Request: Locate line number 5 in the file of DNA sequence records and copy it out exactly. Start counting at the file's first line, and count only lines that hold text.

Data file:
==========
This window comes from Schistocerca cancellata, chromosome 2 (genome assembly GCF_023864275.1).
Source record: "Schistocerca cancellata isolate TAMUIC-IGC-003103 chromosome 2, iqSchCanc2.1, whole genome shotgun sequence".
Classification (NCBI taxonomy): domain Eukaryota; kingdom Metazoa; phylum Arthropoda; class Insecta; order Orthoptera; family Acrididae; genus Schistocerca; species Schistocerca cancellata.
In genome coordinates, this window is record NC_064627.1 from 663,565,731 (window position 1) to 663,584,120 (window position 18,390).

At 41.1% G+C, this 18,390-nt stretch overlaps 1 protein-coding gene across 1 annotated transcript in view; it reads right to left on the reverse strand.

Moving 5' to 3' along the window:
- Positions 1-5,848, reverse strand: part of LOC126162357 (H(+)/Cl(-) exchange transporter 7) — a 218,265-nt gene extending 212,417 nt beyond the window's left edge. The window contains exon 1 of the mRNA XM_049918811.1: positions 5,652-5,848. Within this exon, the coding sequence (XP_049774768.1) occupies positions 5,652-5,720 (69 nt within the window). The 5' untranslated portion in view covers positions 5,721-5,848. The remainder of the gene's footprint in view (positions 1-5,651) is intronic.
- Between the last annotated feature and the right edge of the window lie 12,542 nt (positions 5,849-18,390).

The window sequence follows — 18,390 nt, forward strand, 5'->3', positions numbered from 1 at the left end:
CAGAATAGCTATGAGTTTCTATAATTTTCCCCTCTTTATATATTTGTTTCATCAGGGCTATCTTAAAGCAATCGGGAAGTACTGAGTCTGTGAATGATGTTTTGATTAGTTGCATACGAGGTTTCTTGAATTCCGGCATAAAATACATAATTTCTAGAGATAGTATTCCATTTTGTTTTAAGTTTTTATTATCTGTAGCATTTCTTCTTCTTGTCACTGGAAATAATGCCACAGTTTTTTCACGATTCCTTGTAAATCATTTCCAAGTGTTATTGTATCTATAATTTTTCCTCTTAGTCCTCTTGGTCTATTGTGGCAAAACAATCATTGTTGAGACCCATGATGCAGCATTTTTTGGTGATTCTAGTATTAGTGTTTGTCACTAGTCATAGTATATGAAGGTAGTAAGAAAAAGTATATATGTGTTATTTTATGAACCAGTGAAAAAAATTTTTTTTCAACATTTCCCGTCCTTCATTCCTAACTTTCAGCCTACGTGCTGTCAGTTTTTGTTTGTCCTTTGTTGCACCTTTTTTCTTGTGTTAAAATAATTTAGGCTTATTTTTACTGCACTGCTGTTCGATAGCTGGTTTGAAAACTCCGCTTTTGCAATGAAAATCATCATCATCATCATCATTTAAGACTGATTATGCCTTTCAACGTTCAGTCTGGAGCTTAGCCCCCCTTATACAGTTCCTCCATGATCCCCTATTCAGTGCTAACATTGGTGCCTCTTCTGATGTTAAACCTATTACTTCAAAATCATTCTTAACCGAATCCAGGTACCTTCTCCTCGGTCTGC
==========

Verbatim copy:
At 41.1% G+C, this 18,390-nt stretch overlaps 1 protein-coding gene across 1 annotated transcript in view; it reads right to left on the reverse strand.